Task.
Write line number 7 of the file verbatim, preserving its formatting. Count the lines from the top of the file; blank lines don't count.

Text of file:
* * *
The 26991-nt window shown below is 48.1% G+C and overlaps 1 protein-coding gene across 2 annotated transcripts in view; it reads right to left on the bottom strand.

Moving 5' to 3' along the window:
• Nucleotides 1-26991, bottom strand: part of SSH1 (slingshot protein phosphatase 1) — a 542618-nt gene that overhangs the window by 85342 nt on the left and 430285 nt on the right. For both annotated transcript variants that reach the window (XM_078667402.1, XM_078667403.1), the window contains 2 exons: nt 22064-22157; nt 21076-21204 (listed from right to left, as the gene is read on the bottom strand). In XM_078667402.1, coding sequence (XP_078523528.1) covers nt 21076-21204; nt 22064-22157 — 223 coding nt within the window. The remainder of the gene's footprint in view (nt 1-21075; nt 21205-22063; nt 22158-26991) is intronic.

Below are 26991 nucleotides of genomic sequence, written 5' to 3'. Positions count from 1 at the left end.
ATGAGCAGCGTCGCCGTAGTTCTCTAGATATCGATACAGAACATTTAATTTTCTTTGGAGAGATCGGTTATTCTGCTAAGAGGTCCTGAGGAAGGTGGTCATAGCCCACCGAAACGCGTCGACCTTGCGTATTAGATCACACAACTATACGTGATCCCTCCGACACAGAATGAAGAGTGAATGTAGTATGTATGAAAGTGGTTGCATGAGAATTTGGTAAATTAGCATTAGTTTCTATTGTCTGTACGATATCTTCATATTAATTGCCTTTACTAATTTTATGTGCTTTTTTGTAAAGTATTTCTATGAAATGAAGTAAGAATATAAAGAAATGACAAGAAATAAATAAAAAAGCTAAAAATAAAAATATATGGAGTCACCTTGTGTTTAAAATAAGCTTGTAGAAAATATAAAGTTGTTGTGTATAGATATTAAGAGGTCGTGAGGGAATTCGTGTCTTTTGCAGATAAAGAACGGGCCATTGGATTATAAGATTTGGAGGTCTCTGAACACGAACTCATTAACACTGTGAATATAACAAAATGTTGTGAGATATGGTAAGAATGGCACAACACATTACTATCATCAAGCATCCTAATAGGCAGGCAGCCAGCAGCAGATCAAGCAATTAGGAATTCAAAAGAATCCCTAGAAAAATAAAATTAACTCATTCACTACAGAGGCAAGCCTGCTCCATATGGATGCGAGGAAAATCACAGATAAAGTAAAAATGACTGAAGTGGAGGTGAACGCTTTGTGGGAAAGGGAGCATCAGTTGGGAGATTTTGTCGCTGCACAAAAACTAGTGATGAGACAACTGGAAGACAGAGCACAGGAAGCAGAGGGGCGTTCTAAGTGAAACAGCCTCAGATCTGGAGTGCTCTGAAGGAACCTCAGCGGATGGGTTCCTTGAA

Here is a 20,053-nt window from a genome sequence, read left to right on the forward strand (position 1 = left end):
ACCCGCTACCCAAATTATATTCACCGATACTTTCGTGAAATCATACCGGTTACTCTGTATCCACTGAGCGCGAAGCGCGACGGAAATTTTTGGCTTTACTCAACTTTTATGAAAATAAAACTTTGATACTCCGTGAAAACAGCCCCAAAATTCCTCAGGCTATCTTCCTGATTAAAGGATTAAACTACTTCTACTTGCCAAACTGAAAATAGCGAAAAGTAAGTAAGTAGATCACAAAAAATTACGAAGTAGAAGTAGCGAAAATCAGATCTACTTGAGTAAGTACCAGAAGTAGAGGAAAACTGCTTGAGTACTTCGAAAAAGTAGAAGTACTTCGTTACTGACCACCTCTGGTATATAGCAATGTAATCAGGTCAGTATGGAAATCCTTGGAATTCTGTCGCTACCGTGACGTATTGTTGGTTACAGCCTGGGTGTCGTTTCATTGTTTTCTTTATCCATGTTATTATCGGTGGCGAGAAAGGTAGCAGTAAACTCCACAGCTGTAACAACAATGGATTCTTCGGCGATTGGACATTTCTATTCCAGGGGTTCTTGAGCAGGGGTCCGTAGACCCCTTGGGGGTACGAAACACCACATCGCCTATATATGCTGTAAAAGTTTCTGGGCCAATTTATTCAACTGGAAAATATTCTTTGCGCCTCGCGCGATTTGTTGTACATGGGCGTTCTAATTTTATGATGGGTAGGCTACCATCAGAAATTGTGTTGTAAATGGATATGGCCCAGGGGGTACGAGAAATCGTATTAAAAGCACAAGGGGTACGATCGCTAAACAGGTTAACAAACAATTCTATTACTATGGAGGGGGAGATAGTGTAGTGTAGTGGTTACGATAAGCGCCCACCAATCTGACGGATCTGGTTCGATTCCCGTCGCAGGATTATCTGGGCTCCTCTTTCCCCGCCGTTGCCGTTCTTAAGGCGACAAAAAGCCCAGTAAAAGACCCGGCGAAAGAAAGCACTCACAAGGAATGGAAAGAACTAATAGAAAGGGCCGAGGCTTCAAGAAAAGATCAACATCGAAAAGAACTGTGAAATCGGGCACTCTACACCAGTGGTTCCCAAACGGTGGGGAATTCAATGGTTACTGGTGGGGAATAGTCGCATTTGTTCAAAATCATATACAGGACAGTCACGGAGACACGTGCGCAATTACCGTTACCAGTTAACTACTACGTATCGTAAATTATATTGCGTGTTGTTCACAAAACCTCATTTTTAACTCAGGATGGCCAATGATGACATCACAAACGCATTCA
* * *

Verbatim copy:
ACCCGCTACCCAAATTATATTCACCGATACTTTCGTGAAATCATACCGGTTACTCTGTATCCACTGAGCGCGAAGCGCGACGGAAATTTTTGGCTTTACTCAACTTTTATGAAAATAAAACTTTGATACTCCGTGAAAACAGCCCCAAAATTCCTCAGGCTATCTTCCTGATTAAAGGATTAAACTACTTCTACTTGCCAAACTGAAAATAGCGAAAAGTAAGTAAGTAGATCACAAAAAATTACGAAGTAGAAGTAGCGAAAATCAGATCTACTTGAGTAAGTACCAGAAGTAGAGGAAAACTGCTTGAGTACTTCGAAAAAGTAGAAGTACTTCGTTACTGACCACCTCTGGTATATAGCAATGTAATCAGGTCAGTATGGAAATCCTTGGAATTCTGTCGCTACCGTGACGTATTGTTGGTTACAGCCTGGGTGTCGTTTCATTGTTTTCTTTATCCATGTTATTATCGGTGGCGAGAAAGGTAGCAGTAAACTCCACAGCTGTAACAACAATGGATTCTTCGGCGATTGGACATTTCTATTCCAGGGGTTCTTGAGCAGGGGTCCGTAGACCCCTTGGGGGTACGAAACACCACATCGCCTATATATGCTGTAAAAGTTTCTGGGCCAATTTATTCAACTGGAAAATATTCTTTGCGCCTCGCGCGATTTGTTGTACATGGGCGTTCTAATTTTATGATGGGTAGGCTACCATCAGAAATTGTGTTGTAAATGGATATGGCCCAGGGGGTACGAGAAATCGTATTAAAAGCACAAGGGGTACGATCGCTAAACAGGTTAACAAACAATTCTATTACTATGGAGGGGGAGATAGTGTAGTGTAGTGGTTACGATAAGCGCCCACCAATCTGACGGATCTGGTTCGATTCCCGTCGCAGGATTATCTGGGCTCCTCTTTCCCCGCCGTTGCCGTTCTTAAGGCGACAAAAAGCCCAGTAAAAGACCCGGCGAAAGAAAGCACTCACAAGGAATGGAAAGAACTAATAGAAAGGGCCGAGGCTTCAAGAAAAGATCAACATCGAAAAGAACTGTGAAATCGGGCACTCTACACCAGTGGTTCCCAAACGGTGGGGAATTCAATGGTTACTGGTGGGGAATAGTCGCATTTGTTCAAAATCATATACAGGACAGTCACGGAGACACGTGCGCAATTACCGTTACCAGTTAACTACTACGTATCGTAAATTATATTGCGTGTTGTTCACAAAACCTCATTTTTAACTCAGGATGGCCAATGATGACATCACAAACGCATTCA